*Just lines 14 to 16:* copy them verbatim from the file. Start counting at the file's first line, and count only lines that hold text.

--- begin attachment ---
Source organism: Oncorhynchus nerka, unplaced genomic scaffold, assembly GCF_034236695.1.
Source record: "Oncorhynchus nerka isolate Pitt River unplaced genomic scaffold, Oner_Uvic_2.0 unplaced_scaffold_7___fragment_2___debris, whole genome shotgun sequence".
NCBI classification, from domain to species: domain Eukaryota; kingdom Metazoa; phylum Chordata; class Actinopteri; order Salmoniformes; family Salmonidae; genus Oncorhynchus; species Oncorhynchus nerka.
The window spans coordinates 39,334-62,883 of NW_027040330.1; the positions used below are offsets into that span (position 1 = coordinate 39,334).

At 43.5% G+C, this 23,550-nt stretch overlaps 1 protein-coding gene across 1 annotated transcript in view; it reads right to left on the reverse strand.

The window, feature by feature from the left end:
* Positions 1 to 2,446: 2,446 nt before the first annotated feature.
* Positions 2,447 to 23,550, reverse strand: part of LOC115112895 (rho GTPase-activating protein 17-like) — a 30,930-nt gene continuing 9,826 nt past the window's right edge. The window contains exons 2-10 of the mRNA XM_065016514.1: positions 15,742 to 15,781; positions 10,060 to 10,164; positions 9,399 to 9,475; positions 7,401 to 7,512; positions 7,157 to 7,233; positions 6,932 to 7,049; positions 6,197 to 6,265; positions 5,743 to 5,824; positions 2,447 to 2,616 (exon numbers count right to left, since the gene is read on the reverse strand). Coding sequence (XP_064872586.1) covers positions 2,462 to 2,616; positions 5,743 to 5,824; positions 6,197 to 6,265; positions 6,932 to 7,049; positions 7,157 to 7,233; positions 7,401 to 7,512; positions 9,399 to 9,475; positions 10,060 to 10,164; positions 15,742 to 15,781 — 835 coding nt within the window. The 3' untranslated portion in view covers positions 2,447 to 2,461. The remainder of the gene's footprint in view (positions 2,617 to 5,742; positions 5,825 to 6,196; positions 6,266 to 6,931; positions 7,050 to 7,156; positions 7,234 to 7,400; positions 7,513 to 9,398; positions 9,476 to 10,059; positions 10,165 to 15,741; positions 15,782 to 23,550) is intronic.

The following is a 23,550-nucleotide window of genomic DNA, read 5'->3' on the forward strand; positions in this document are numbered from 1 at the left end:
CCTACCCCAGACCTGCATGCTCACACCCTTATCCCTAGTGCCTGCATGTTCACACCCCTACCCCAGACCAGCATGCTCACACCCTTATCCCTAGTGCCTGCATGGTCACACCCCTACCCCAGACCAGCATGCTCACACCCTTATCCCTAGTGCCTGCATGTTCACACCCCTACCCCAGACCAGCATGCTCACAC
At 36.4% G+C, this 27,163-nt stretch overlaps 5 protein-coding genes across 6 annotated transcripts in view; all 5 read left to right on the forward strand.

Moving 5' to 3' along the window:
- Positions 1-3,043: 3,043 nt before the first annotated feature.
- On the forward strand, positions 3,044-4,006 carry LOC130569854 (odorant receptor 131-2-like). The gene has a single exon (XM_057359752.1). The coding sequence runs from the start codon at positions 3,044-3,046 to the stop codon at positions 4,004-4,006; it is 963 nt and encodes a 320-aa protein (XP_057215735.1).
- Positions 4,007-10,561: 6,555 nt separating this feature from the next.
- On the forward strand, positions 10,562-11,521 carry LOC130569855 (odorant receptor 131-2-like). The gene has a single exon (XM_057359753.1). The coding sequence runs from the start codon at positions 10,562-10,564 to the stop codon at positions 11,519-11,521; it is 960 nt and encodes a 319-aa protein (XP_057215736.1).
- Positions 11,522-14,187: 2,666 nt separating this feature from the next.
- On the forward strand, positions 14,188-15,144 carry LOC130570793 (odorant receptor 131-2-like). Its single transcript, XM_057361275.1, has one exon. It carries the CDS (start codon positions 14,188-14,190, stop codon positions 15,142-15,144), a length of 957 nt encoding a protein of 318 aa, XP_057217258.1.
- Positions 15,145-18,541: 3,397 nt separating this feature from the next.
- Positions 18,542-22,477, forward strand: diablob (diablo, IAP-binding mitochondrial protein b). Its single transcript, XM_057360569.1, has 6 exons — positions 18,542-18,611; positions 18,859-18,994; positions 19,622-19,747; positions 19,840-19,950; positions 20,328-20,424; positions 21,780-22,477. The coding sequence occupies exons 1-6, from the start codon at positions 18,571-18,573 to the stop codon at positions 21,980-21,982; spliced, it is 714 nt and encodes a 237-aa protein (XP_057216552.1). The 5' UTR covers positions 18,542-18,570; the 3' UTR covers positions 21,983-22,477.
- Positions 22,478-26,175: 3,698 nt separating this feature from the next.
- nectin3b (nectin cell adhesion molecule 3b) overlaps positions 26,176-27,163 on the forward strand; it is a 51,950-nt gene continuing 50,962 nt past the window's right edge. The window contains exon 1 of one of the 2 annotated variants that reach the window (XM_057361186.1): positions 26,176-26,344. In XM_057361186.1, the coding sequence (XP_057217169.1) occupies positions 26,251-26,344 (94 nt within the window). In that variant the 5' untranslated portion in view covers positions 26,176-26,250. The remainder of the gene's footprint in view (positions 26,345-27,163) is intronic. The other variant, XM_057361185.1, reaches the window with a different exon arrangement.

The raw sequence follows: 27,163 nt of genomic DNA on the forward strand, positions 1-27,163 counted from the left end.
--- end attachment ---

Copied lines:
- On the forward strand, positions 3,044-4,006 carry LOC130569854 (odorant receptor 131-2-like). The gene has a single exon (XM_057359752.1). The coding sequence runs from the start codon at positions 3,044-3,046 to the stop codon at positions 4,004-4,006; it is 963 nt and encodes a 320-aa protein (XP_057215735.1).
- Positions 4,007-10,561: 6,555 nt separating this feature from the next.
- On the forward strand, positions 10,562-11,521 carry LOC130569855 (odorant receptor 131-2-like). The gene has a single exon (XM_057359753.1). The coding sequence runs from the start codon at positions 10,562-10,564 to the stop codon at positions 11,519-11,521; it is 960 nt and encodes a 319-aa protein (XP_057215736.1).